Lifestyles of the rich and shameless
If Dickens were writing in 21st century Los Angeles, he might produce something akin to Bruce Wagner's capacious new novel. Part social commentary, part gothic potboiler, I'll Let You Go is set among the very rich and the very poor, in intersecting worlds of unspeakable excess and shameful want.
At first glance, the Trotters of Bel-Air appear to be one of those fabulously wealthy but hopelessly shallow extended families so familiar on nighttime soaps. But spend just a few minutes behind the baroque edifice of their estate, and it is apparent their world is more David Lynch than Aaron Spelling. The aging patriarch spends most of his time in quest of the perfect design for his tomb, while his wife drifts into dementia. Their son Dodd trots the globe shoring up the family fortune, and their daughter Trinnie is a drug-fueled landscape designer who specializes in topiary mazes. Trinnie's husband Marcus Weiner disappeared long ago.
It is the Trotter grandchildren who are central to what unfolds in the novel. Trinnie's son Tull is a bit of a loner who spends a lot of time with his beloved Great Dane. Cousin Edward is a brilliant invalid afflicted with a disfiguring congenital condition. Edward's sister Lucy is a self-styled "girl detective," and it is her inquiry into the strange secret behind the disappearance of Marcus that leads the trio into the seamy world of downtown L.A. There is a small army of secondary characters, and a tangle of subplots emerge when all their stories begin to intertwine. Trinnie's mazes become the overarching metaphor, with Wagner freely borrowing Borges' dictum that there is no difference between a book and a labyrinth. Wagner's narrative style is unique sometimes lushly romantic, other times acerbically satiric and he tells his tale as a Victorian novelist might have, with parenthetical comments to the reader and even footnotes. But he also fills the book with "inside" Hollywood references. These may seem strange choices for a postmodern novel set in the most postmodern of American cities, but Wagner manages to pull it all off with considerable aplomb.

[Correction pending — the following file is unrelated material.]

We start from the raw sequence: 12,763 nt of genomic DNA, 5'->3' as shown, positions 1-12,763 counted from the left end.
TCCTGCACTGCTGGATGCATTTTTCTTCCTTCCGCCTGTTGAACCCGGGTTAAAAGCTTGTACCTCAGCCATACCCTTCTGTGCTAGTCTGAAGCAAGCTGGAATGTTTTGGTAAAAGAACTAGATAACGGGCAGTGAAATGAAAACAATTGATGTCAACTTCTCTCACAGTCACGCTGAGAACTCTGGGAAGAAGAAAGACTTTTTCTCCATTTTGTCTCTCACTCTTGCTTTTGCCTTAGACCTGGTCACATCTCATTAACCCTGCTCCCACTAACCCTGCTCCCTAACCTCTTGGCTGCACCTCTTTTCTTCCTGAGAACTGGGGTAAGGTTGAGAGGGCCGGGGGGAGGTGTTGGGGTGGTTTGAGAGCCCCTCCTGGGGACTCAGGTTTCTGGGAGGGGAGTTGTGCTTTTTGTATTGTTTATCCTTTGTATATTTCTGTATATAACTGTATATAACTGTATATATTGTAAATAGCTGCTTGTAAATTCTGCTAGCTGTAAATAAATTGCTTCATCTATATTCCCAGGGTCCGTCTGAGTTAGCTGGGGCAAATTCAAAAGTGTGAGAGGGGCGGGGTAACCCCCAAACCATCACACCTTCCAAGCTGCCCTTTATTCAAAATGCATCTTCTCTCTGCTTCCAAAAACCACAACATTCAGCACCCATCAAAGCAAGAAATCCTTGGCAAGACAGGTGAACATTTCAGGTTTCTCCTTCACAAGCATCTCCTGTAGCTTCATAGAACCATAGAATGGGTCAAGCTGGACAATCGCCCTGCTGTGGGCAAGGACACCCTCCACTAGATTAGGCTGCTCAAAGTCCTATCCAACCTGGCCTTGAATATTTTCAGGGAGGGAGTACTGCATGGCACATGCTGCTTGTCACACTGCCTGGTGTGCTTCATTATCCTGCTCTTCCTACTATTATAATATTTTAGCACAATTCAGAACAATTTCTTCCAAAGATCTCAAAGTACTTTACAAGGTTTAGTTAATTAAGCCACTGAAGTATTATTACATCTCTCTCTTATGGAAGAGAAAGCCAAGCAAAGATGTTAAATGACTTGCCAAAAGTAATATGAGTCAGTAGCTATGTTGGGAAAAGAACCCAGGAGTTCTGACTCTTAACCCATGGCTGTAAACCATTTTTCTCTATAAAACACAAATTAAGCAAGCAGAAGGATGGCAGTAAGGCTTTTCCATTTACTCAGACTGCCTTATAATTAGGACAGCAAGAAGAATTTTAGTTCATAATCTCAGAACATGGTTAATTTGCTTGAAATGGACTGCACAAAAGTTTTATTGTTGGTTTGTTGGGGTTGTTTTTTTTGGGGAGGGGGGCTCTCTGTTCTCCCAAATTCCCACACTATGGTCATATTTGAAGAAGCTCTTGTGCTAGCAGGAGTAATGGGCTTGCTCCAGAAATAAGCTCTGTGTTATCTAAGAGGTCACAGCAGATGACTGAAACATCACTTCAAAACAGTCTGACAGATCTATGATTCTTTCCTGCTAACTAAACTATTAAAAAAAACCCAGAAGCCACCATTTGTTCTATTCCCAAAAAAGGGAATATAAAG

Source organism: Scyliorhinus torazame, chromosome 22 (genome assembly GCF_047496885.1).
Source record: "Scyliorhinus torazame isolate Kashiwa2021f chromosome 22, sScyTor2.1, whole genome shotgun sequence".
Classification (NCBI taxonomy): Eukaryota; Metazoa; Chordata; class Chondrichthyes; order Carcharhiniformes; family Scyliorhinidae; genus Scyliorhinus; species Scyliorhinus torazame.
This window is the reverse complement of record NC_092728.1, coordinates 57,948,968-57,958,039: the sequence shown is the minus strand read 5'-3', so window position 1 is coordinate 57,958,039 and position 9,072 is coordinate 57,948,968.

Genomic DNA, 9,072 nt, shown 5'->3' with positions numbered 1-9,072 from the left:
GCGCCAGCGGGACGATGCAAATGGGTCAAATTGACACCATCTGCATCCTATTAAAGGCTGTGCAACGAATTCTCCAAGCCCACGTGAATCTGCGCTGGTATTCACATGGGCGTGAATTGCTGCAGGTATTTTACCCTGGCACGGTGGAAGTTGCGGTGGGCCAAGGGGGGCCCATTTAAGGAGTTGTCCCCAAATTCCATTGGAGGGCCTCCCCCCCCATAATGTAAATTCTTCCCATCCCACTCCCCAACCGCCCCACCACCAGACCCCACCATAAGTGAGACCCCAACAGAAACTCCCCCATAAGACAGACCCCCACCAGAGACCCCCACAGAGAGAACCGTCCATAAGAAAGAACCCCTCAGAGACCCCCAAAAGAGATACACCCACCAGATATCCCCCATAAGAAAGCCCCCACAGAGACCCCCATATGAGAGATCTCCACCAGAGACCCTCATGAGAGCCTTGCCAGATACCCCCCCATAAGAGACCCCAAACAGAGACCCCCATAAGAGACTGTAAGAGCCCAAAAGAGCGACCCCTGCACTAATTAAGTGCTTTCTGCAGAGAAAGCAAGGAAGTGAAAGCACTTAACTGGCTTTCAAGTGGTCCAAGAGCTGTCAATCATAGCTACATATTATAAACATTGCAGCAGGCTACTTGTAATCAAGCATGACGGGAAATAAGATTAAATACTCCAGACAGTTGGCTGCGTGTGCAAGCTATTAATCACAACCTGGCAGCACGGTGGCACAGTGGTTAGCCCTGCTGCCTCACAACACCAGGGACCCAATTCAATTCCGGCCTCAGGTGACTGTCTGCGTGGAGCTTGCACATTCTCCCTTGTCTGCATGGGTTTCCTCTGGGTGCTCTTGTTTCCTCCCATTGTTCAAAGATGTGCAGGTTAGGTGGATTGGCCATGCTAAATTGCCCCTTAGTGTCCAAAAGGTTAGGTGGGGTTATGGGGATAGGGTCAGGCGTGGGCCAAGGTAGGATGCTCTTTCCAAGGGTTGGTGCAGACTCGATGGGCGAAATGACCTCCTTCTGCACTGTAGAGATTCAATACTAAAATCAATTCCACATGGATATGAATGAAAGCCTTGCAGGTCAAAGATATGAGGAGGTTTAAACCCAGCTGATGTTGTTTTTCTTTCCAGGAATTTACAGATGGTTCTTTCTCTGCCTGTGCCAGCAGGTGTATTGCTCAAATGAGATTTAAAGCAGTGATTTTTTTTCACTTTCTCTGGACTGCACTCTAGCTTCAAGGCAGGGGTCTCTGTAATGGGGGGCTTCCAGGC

Bob Weibezahl is a writer in Los Angeles.